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One of the most surprising things I’ve found in my reading of One Perfect Day was the phenomenon Mead identifies as “wedding withdrawal.” I suppose I shouldn’t have been surprised. What else can you expect when the world revolves around “your special day” for so long, right? How do you go from being something of a celebrity to being just another married person?

I am not one of those women who obsesses about her wedding day. I’m also not one of those women who sees this as the opportunity to take my rightful place as the center of the universe. I don’t have bridezilla tendencies. In fact, contrary to what this blunt and brassy blog would have you to believe, I tend to shy away from attention. I would much rather not be the focal point.

My problem with being the center of attention stems from my being shy, sure, but also from the fact I’m just not the type of girl that makes people stop and stare (at least not for a good reason). It’s uncomfortable to me to have everyone looking at me. It’s not like I’m Beyoncé or Eva Longoria; I’m just 2blu–plain, nice looking enough, but nothing to gawk at.

I’ve grown very comfortable being in the background. My dream was to be one of those rich people that no one knows, really. Rich but not famous, like the other microsoft guy who isn’t Bill Gates or the guy who owns NBC–we know they exist, but there’s no paparazzi photos of them unless they get caught in a scandal.

But there exists a woman who wants the world to revolve around her. She wants everyone to see the hard work she’s put into losing weight, the money spent on her dress, her hair, and her makeup. She may dress her bridesmaids in “nice” dresses, but nothing that would overshadow her. She wants to express her style, her personality, and uses the colors and themes to make a statement about who she is. She could really be marrying anyone; she’s had the colors, etc. picked out since she was in high school, or sooner.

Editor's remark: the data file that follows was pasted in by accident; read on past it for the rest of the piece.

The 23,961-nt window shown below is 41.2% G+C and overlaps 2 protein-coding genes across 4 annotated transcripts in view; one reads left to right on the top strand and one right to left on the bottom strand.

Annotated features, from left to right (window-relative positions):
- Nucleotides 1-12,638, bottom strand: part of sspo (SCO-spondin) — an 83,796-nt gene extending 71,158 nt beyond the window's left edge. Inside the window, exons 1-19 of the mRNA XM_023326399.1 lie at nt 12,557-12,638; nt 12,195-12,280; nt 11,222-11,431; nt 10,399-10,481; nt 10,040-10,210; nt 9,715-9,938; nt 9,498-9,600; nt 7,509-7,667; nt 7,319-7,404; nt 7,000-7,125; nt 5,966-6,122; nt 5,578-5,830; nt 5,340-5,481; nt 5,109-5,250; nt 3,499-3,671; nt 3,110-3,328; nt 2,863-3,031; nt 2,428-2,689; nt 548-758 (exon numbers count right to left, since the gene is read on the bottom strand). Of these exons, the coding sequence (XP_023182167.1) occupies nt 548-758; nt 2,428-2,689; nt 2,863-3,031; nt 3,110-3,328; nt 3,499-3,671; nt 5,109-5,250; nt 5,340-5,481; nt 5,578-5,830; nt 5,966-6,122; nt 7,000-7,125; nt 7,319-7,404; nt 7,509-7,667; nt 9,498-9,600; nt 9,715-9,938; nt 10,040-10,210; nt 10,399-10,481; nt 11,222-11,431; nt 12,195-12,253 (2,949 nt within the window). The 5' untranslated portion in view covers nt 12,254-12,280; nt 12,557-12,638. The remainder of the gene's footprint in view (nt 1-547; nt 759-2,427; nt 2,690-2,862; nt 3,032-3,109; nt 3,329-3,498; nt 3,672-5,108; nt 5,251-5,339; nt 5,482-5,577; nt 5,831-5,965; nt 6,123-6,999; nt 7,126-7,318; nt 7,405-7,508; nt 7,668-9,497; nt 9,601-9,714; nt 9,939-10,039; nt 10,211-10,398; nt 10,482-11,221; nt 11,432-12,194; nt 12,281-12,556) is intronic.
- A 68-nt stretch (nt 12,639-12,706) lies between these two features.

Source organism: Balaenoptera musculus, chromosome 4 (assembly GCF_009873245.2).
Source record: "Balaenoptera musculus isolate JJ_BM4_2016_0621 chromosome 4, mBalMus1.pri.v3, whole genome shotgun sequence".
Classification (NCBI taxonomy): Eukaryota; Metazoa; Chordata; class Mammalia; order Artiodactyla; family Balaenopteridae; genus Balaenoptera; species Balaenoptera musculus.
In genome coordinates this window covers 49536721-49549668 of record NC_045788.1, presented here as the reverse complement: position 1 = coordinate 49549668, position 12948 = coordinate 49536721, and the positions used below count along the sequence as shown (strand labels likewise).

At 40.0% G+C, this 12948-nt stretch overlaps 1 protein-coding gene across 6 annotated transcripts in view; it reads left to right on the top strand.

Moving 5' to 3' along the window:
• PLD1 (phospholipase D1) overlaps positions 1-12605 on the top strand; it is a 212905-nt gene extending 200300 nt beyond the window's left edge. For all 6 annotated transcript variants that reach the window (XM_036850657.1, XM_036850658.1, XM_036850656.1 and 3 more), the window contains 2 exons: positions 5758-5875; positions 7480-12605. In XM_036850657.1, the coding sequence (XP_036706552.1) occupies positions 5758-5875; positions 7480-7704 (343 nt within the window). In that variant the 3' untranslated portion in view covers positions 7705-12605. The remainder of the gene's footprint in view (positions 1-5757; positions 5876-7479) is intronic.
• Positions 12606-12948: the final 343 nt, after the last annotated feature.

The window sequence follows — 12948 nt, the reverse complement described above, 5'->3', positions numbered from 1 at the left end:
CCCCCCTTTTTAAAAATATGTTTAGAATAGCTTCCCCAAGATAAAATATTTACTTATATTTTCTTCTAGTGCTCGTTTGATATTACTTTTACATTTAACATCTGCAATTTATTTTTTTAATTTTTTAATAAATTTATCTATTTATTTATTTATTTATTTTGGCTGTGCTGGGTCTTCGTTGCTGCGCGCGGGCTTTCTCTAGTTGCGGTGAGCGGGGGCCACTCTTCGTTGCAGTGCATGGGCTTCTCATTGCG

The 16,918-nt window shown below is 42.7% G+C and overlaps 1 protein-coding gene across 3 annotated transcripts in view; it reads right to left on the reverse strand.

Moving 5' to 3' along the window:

So it’s easy to see why some former brides find it so hard to let go, why there are wedding withdrawal forums on bridal sites. It just doesn’t make sense to someone like me, who has been focused for an equally long time on the type of man I will marry and the type of marriage we will have. While both of us, I think, are a bit deluded that we have the power to orchestrate this perfectly to our own tastes, a wedding has an end and a marriage should not.

Don’t get me wrong; I would like to have something to mark the start of my marriage. I just don’t want a FMBM (For Me, By Me) day. I don’t even want a FUBU day. I want to celebrate the creation of a new little family, with all of the religious and secular commitments that such a creation entails. I want a time for our respective families to get better acquainted and have a good time doing so. I want laughing and singing. I want there to be meaning to the things we do other than it’s the fashion. For instance, I like bubbles. But blowing bubbles as the bride and groom leave doesn’t mean anything, does it? Rice has a meaning, though. Don’t know what it is, and it probably is wasteful to throw perfectly good food on the ground, but if I had to pick, I’d probably pick the rice.

Maybe the marriage part isn’t quite working out as these brides hoped on that day dappled in sunshine and full of bubbles. Maybe they’ve come down a cloud or two, and things look a bit different. Maybe the day to day grind is that much harder to return to now. It’s like Cinderella after the magic of the ball, finding herself back cleaning up after her wicked stepmother and stepsisters.

But alas, I’ve never been a bride. I’ve never been the center of attention, either. Perhaps I’m missing a deeper, more meaningful reason married women long to be brides again. So what is it? What is the reason behind the wedding withdrawal? Have you experienced it? How did you get over it?

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